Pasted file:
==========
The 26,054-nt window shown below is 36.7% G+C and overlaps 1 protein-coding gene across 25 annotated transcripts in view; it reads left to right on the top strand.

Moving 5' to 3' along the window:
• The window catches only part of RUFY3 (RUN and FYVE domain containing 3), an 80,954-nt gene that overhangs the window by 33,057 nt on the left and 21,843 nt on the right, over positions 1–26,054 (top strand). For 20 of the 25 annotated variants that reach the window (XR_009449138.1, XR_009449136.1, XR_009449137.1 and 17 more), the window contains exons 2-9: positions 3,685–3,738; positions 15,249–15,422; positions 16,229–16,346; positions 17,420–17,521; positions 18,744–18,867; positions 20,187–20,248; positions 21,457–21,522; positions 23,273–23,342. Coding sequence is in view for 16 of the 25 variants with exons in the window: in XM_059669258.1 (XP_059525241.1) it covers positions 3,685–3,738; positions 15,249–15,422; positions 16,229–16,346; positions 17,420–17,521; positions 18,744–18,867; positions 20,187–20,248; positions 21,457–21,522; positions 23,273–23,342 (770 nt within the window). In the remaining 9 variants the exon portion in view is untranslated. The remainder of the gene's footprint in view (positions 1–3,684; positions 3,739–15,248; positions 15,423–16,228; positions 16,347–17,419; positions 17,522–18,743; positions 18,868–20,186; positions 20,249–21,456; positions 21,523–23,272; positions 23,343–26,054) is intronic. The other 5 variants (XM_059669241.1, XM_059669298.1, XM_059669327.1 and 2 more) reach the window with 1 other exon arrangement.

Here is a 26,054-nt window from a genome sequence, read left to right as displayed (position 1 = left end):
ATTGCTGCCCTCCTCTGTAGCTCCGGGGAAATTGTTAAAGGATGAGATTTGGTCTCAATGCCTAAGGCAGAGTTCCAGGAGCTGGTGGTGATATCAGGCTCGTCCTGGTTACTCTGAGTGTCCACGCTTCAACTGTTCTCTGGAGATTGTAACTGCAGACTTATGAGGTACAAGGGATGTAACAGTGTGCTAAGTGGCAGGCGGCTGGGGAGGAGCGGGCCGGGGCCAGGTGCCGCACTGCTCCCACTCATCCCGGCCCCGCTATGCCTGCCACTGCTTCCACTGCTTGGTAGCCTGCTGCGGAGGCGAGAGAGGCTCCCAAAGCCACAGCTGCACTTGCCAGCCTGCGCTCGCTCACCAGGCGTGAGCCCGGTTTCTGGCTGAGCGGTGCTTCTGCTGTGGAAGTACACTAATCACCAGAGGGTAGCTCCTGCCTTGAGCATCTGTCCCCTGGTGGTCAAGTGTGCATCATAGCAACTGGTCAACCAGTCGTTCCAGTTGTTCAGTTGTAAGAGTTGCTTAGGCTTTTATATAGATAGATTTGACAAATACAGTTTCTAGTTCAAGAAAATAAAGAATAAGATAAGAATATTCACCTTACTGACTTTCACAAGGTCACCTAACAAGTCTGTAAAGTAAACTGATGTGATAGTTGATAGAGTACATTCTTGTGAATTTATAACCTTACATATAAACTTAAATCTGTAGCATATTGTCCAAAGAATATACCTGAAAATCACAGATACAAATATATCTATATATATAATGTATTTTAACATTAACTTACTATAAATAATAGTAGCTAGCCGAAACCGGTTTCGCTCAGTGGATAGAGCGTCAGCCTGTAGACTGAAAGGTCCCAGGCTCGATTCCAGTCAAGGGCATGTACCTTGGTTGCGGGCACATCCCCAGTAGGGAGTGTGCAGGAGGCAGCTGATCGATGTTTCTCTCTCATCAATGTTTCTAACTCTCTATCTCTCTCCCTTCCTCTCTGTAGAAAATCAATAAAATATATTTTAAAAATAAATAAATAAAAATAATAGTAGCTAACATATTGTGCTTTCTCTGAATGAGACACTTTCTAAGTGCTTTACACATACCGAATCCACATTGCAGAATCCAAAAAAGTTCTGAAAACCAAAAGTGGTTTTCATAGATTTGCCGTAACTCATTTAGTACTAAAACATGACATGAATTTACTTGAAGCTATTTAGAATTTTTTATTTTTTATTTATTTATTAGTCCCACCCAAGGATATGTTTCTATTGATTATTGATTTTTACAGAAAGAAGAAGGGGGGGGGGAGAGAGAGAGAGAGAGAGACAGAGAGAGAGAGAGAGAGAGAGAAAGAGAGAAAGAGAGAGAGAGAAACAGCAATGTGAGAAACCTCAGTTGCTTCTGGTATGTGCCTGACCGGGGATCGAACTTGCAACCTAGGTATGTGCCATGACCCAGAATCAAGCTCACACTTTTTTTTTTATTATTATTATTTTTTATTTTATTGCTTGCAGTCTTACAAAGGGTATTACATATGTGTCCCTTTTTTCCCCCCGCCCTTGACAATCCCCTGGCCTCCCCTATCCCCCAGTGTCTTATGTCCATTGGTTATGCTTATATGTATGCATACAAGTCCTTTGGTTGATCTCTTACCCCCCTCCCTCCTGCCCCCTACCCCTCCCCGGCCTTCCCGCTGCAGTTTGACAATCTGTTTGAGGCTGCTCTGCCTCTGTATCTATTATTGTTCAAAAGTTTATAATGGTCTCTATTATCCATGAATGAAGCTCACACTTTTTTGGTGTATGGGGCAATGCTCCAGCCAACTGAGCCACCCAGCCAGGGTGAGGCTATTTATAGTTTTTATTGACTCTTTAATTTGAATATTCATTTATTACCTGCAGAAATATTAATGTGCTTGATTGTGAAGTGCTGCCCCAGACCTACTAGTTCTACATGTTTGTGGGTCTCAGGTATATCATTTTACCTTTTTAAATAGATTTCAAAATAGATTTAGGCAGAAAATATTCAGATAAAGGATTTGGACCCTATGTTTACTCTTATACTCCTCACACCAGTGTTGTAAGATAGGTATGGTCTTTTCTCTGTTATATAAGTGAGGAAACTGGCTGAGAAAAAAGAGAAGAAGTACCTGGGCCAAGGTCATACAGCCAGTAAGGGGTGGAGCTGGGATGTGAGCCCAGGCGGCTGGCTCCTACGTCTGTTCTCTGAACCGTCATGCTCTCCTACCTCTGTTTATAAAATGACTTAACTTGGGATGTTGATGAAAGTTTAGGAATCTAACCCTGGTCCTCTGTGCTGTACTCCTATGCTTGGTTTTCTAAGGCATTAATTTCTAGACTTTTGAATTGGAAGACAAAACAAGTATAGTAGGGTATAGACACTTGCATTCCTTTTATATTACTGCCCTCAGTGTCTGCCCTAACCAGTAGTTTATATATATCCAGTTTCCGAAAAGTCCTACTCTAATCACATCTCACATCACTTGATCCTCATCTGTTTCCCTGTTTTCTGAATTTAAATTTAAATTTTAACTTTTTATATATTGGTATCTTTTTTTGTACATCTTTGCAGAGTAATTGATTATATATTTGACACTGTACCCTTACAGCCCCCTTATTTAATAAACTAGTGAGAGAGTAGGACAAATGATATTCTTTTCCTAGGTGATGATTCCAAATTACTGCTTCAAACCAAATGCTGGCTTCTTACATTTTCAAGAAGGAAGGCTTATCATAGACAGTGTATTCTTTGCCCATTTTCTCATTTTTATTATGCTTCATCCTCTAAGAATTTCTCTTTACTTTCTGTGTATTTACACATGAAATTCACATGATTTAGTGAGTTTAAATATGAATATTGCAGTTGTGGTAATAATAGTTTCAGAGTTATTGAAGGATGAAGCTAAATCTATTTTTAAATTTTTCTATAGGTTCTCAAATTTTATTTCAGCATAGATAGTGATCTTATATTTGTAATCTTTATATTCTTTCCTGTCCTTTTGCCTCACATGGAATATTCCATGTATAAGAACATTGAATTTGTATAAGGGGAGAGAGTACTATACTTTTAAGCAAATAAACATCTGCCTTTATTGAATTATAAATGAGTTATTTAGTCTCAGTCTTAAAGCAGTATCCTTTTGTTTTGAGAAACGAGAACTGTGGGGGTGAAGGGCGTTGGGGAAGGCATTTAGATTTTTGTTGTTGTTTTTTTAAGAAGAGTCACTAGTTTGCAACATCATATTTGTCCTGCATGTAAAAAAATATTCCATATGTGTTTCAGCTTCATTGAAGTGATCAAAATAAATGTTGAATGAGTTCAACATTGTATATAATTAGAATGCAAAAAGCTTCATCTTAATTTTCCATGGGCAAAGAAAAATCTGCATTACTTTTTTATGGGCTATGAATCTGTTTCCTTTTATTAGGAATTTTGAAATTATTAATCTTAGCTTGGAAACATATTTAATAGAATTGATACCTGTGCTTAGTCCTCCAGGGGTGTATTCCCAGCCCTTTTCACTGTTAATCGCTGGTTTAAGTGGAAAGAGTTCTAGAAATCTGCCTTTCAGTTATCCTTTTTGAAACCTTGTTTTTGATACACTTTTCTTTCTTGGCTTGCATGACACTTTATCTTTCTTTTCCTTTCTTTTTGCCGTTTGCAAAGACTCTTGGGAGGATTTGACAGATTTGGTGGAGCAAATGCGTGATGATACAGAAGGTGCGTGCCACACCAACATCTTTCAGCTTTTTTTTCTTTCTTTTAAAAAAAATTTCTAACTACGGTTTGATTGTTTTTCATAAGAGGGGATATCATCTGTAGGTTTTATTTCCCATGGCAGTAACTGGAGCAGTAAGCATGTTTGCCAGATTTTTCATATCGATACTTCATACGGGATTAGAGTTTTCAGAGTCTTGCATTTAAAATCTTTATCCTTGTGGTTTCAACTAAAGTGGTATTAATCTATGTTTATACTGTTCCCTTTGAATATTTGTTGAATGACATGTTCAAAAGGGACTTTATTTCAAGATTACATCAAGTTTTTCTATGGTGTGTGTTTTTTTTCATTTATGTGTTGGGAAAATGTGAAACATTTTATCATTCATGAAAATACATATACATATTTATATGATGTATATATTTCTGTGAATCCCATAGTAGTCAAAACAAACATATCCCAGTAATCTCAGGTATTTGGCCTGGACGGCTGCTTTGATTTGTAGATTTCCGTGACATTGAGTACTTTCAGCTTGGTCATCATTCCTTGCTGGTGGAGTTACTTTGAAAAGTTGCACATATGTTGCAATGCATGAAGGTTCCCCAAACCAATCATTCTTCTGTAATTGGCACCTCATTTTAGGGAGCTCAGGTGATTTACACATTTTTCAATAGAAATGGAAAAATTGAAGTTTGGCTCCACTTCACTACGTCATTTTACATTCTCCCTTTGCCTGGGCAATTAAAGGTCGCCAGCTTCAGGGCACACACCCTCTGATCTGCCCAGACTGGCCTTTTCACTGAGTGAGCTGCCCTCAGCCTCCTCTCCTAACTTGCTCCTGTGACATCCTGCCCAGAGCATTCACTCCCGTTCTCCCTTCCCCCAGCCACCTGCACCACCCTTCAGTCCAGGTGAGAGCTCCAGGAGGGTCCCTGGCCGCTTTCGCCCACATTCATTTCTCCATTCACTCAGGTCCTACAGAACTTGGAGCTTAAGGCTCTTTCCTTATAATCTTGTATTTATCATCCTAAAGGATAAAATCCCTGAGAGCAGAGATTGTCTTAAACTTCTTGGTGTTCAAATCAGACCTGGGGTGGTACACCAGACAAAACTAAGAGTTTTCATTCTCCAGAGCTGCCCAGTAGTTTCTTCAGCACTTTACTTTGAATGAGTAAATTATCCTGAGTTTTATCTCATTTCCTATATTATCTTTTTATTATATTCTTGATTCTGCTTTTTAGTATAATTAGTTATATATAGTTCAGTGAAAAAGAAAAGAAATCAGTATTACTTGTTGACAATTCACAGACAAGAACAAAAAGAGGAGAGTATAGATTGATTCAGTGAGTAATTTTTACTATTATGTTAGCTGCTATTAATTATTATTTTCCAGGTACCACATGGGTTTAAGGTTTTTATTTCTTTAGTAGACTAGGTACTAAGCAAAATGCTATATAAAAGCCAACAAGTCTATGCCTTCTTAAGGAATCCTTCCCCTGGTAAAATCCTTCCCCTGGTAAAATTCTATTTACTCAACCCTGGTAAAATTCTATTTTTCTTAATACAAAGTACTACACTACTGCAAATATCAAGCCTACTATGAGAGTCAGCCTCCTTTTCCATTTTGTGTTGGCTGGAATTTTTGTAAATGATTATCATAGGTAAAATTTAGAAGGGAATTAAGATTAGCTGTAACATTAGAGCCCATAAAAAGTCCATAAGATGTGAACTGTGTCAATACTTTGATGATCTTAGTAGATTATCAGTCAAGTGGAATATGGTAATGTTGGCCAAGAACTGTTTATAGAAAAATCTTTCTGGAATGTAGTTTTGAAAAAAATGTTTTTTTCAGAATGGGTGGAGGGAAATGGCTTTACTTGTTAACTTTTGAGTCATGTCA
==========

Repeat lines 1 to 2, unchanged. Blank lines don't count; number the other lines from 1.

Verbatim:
The 26,054-nt window shown below is 36.7% G+C and overlaps 1 protein-coding gene across 25 annotated transcripts in view; it reads left to right on the top strand.

Moving 5' to 3' along the window: